Yes, but what's notable here is the source. A mainstream newspaper stopped and analyzed the evidence behind a candidate's claim on climate change. This, folks, is new. And it seems to answer the question Jay Rosen – press critic and professor of media studies at NYU – posed to the mainstream media in a recent post on his blog, "Press Think": how are you going to handle climate change deniers in the 2016 presidential election?
Because, frankly, there are many among Republican presidential candidates.
And because denialism – or "verification in reverse," as Rosen calls it – baldly exploits the way journalism works. With verification in reverse, "you take something that's been nailed down [by evidence] and try to introduce doubt about it," wrote Rosen. Politician-deniers simply state that there is no climate change, or, like Cruz, use pseudoscience or incorrect data to deny climate change. Journalists report their statements without challenge, or at best supply a counter quote from, say, an opposing candidate or environmental activist. Claims aren't examined; instead, climate change becomes a matter of opinion.
This isn't just a random effect. It's a carefully planned strategy. Sowing doubt was a goal of a 1990s, think tank called the "Global Climate Science Communications Team," which authored a strategic plan to thwart the United States from signing on to any international climate treaties. "When [Americans are] informed that 'some scientists believe there is not enough evidence to suggest that [climate change] is a long-term change due to human behavior and activities,'" found the group, "58 percent of those surveyed said they more likely to oppose the Kyoto treaty."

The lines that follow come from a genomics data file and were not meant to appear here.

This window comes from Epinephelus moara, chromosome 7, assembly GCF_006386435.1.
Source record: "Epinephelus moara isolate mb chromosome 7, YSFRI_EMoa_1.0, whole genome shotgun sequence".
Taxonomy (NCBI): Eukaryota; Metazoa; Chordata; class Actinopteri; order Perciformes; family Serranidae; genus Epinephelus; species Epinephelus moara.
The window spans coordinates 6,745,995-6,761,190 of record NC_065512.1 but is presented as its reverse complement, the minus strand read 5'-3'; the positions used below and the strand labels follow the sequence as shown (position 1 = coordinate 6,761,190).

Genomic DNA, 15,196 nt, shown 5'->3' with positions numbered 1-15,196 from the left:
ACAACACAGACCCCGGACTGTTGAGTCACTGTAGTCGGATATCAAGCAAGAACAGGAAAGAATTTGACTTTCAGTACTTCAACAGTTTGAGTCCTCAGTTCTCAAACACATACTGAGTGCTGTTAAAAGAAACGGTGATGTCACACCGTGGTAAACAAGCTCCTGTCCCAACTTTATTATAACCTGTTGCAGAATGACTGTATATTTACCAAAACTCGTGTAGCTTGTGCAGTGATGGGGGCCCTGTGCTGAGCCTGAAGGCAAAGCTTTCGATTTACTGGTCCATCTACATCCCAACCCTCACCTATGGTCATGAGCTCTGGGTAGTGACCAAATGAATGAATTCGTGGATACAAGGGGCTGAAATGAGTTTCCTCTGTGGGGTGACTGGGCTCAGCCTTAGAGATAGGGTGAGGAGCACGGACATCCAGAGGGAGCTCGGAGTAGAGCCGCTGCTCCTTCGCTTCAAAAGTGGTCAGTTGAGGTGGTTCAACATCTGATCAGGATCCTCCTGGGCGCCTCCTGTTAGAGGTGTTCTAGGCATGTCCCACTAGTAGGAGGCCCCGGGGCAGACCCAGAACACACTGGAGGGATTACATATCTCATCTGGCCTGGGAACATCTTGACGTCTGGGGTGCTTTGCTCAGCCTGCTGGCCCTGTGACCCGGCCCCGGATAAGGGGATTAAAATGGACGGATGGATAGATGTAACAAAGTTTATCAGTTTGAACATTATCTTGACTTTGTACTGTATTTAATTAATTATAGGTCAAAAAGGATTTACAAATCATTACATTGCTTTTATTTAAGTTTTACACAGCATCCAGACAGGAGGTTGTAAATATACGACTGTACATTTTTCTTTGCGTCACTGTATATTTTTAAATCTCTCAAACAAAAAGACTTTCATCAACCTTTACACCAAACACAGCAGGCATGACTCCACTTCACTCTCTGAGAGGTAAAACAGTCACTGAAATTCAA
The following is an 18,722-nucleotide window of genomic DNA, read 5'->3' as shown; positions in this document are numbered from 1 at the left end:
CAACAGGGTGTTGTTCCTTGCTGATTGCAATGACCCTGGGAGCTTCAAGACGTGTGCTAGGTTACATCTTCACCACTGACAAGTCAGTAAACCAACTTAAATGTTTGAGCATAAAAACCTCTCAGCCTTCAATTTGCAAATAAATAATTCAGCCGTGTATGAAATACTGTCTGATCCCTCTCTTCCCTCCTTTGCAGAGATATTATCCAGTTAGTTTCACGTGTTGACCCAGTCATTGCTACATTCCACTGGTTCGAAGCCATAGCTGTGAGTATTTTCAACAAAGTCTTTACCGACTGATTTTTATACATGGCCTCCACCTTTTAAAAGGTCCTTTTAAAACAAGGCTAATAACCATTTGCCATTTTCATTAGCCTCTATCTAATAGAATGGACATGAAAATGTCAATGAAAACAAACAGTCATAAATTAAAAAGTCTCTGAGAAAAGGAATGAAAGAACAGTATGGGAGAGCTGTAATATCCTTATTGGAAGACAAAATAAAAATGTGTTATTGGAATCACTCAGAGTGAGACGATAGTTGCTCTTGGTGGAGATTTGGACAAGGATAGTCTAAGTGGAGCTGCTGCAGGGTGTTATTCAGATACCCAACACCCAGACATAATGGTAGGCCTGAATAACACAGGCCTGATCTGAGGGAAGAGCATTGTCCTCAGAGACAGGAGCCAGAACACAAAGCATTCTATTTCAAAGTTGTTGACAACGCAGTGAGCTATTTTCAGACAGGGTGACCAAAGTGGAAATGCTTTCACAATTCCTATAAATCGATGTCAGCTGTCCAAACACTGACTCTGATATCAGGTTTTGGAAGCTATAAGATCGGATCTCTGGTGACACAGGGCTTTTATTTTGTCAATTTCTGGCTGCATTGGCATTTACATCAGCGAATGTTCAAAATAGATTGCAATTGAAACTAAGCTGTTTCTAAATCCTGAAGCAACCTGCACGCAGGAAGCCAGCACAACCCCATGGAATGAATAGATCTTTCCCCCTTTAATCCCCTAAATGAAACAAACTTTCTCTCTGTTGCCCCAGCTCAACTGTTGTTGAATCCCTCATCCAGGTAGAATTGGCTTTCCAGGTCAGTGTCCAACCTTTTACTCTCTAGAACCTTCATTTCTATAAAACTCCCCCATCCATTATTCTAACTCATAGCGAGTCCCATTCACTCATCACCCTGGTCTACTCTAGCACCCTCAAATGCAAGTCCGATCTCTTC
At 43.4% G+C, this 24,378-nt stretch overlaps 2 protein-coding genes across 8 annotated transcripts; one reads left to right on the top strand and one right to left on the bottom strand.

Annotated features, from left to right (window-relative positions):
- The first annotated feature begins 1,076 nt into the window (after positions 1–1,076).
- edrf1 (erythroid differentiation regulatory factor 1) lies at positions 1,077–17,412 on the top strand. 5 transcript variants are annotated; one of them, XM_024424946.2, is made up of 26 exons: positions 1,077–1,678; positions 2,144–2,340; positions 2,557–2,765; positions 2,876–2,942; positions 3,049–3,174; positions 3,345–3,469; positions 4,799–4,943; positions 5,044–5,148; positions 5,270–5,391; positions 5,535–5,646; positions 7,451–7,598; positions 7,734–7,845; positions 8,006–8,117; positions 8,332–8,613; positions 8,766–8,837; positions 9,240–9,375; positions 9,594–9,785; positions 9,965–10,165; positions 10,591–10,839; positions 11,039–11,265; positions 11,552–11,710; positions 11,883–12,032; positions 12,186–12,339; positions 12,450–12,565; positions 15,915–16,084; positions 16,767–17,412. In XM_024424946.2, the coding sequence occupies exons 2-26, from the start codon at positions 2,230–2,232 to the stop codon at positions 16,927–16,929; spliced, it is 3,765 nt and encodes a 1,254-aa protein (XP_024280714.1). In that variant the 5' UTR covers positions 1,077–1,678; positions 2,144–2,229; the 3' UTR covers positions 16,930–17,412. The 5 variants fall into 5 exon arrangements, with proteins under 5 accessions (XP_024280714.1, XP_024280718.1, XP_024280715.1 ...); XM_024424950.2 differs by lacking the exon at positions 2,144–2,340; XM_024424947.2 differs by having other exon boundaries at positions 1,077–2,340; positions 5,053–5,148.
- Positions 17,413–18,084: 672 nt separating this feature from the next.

Among the group's funders include Exxon Mobil, BP, and Chevron.
But climate change doesn't care if Ted Cruz – or you – believes in it. It is what it is.
"On one hand, [journalists] are supposed to report what people are saying," noted Rosen. "On the other hand, verification is their business. If they cannot support that, they cannot support themselves or their users. They are socially useless…"
And it seems the mainstream media is recognizing its lack of a verification role in climate change has hurt Americans' knowledge on the issue. Rosen cited as evidence a New York Times in-house interview with its environmental editor, Adam Bryant: "Claims that the entire field of climate science is some kind of giant hoax do not hold water," said Bryant, "and we have made a conscious decision that we are not going to take that point of view seriously."
So, how is the media going to cover climate change in the election?
If the Washington Post articles on Ted Cruz's statements are any indication, they might start aggressively examining climate change claims in the light of scientific observation and evidence.
And that would go a long way to redressing the injury that deliberately planned campaigns of distortion have done to our planet and to our communities.
And would hopefully leave climate change denialism to the clown candidates.
Jay Stevens can be contacted at Jay@ErieReader.com, and you can follow him on Twitter @Snevets_Yaj.